Developing for Mobile Platforms: General discussion and best practices

March 11, 2014

Starting 2007 (launch of the venerable iPhone), Smart phones have changed the way we look at mobile communication. The erstwhile ‘mostly voice phone’ device suddenly transformed into a computing device and opened a new world of possibilities for mobile users.

Amazing User Experience (UX), small form factors, coupled with powerful development platforms & mobile broadband availability have opened up a Pandora’s box in terms of how these tiny devices can be used to improve our daily lives with almost as much productivity as a standard laptop PC. With more than 100,000+ (as of Nov 2009) applications on the iPhone and thousands on other competing platforms like Android, Blackberry, J2ME and Windows Mobile, it is apparent that we are living through a revolution; a paradigm shift, where the world is converging to mobiles and related technologies for erstwhile desktop centric applications. As this paradigm shift is occurring a lot of desktop programmers are being thrown into a new world mobile programming. While there are many tools like Rhomobile ( ), PhoneGap (, LiquidGear ( and iWebkit ( which try and bridge the gap between desktop and mobile programming, the seasoned mobile programmer will know these tools only scratch the tip of the iceberg and are only applicable for web based non real-time applications. Programming for limited power/resource devices is a much bigger challenge than the desktop environment.

This whitepaper is a general guideline for developers who are taking a leap of faith into the mobile development world, to help them get a head start in terms of selecting the right approach to develop a mobile application. The paper is independent of any specific platform and simply concentrates on bringing out differentiation in applicable programming methodology.

Challenging Factors in a Mobile Environment

Smartphones have fewer resources when compared to their desktop counterparts. Some of the notable ones are the battery, the screen size, connectivity, bandwidth and memory. In this section of the paper we will introduce several key challenges. The next chapter will address what we, as developers, can do to mitigate these challenges.

Battery Life

Unlike desktops, mobile phones are usually disconnected from a continuous power source. To add to that, batteries have not been able to keep up to speed in terms of technology advancements when compared to those of the chipsets which reside in the phone. In other words while the phone processors and applications got more powerful, the battery that powers both remained quite the same. Any compute operation performed by an application causes this precious resource to deplete. A compute intensive application would quickly eat up the available battery resource and eventually contribute to a degraded user experience and a potential rejection by users. The battery is not only a problem for application developers; often it is one the reason that leads to phone manufacturers having to make compromises on features for a device. For example, one of the primary reasons that Apple does not allow multitasking for 3rd party applications is that doing so will deplete battery resources more. In Apple’s case, the phone features many software enhancements in terms of UI and functionality, which are already taxing to the battery. Adding multitasking capabilities for 3rd party applications would allow developers to create resource hungry applications that are likely drain the battery to unacceptable levels, quickly.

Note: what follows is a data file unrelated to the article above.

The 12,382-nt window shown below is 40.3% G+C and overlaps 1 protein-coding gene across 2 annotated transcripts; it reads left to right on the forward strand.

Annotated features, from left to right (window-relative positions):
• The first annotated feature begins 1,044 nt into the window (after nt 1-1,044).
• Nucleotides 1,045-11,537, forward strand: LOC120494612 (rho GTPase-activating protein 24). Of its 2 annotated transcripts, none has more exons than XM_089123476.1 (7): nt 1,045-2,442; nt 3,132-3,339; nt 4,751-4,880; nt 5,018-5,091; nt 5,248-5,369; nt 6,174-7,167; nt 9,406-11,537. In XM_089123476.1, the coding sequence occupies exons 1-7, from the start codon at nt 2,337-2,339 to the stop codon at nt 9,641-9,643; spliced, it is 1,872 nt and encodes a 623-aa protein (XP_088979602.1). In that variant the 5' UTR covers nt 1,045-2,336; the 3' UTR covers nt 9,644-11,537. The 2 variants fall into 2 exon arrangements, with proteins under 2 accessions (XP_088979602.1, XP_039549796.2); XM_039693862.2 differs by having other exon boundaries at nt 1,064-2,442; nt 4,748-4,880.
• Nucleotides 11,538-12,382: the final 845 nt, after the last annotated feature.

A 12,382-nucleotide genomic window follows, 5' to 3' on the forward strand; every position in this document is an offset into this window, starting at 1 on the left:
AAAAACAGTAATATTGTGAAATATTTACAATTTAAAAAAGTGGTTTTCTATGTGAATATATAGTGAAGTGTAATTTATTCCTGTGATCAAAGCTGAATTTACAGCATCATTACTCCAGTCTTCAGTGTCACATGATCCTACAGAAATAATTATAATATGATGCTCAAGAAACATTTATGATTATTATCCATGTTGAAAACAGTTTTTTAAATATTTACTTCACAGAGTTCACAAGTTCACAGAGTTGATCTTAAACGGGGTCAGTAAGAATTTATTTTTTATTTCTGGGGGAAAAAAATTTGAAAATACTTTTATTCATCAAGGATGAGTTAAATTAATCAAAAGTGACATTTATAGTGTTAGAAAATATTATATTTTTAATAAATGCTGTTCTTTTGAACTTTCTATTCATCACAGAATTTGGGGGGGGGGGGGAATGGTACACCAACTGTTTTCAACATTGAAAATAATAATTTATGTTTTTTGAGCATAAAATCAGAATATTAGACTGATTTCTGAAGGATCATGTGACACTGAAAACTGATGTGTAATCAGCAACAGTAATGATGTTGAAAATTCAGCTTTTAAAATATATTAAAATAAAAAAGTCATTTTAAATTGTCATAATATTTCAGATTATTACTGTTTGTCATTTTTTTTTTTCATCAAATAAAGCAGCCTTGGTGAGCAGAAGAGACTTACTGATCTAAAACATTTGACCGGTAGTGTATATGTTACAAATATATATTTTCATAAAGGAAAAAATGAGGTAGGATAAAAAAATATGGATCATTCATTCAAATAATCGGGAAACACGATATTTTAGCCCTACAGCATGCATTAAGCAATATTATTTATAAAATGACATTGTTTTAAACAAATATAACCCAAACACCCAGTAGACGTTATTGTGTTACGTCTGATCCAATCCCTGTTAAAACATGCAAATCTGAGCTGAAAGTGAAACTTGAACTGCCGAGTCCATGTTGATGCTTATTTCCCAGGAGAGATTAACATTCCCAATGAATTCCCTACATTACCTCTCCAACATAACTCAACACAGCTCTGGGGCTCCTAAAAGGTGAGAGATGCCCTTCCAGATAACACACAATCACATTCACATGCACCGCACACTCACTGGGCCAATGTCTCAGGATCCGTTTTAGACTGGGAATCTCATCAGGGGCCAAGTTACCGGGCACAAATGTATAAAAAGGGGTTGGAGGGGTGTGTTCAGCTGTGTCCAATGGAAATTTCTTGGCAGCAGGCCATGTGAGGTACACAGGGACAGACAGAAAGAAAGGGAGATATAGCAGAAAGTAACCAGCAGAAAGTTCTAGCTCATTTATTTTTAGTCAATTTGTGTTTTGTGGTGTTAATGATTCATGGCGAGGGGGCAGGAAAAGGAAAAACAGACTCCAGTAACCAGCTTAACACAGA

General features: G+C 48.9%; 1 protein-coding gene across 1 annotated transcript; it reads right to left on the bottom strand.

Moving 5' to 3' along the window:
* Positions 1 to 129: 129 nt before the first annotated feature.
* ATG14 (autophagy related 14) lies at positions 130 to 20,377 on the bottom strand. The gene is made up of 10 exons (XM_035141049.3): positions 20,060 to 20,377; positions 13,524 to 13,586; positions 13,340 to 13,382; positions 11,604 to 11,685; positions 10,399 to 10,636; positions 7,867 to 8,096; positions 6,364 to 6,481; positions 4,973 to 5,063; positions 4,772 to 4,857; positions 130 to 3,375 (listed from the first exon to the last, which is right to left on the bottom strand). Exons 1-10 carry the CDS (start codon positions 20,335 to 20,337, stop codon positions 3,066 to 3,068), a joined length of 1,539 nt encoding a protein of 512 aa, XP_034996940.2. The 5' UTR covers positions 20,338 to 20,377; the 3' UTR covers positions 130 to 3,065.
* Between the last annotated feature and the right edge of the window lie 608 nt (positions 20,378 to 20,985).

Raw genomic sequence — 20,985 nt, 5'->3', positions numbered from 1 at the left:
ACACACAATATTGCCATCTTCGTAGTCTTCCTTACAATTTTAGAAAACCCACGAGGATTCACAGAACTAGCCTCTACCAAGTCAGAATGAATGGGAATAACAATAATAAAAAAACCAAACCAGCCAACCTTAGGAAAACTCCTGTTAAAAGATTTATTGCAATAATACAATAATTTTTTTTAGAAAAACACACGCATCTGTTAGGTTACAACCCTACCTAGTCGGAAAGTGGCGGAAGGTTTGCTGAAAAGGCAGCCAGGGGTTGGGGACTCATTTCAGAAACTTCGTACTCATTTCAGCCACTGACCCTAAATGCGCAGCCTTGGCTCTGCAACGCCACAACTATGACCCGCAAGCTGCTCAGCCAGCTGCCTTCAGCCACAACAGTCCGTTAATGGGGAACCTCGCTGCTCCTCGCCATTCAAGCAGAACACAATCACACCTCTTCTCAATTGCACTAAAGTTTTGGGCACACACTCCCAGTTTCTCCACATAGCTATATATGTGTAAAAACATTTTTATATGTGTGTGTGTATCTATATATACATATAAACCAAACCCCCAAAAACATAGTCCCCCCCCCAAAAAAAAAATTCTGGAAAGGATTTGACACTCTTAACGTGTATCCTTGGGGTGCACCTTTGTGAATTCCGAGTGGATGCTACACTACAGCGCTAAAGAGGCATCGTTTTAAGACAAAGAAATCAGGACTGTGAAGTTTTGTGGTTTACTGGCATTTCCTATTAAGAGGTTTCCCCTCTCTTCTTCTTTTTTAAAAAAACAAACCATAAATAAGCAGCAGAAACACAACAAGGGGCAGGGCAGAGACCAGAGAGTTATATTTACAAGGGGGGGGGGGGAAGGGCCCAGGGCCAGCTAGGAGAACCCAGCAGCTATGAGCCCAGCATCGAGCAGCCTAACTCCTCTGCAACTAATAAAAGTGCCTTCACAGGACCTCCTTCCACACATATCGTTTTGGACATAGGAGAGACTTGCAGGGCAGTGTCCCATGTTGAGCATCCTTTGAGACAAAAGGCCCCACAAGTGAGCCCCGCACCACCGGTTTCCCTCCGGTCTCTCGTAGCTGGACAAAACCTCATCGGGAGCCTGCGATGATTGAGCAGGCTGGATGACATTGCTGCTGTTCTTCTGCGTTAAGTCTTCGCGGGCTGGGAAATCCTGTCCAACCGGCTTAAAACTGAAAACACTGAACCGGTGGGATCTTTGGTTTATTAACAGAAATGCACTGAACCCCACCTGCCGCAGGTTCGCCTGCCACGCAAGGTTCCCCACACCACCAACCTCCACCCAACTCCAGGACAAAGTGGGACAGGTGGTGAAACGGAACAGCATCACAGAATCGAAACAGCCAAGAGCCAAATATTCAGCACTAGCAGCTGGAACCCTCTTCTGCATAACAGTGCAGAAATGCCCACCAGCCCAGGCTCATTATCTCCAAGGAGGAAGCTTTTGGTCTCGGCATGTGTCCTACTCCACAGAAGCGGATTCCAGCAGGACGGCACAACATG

Screen Size

Irrespective of processor advancements, the form factor of these devices is small and the developers are left with a much smaller real estate to deliver their content on. This brings up several visual challenges. Just because a phone has a great web browser does not mean that it will be as convenient to navigate the same content on a phone as it is on a desktop. Therefore, screen size has a direct relationship to User Experience.


Unlike an always-on Ethernet connection via a DSL or Cable router, a mobile application must cater for sporadic connectivity. Even though mobile operators may advertise ‘Always On’ IP connectivity, in reality however, that is rarely true. High-speed train journeys, a visit to the basement or an elevator are all prime examples or when a phone may drop its connection. Connectivity therefore, is a scarce resource that applications need to cater to.


Different wireless access technologies coupled with subscriber service profile determines the bandwidth that would be eventually made available to the user. As developers we must understand that the available bandwidth is typically a function of the network load in a particular geographical area. Further, data consumption associated tariffs are hefty and especially so, while roaming. Although with the introduction of one-tariff plans this is lesser of an issue, however still, there are many subscribers who use data services on pay as you use basis. Therefore, from an application perspective, not only should the application brace for changes in available bandwidth (example, coverage drops from 3G to GPRS), but by design, the application should be architected in a way that data consumption is as less as practically possible without affecting the quality of the service that is being provided by the application. Another key aspect to keep in mind while developing applications is that typically the downlink bandwidth is higher than the uplink bandwidth.


The reason why we have covered memory last is the fact that newer memory architectures being introduced in mobile phone platforms are making it lesser of an issue for the newer generation of devices. However still there are still millions of phones in use today which feature much less memory and as an application for masses we want to develop an application which can run seamlessly on different classes of devices available in the market today.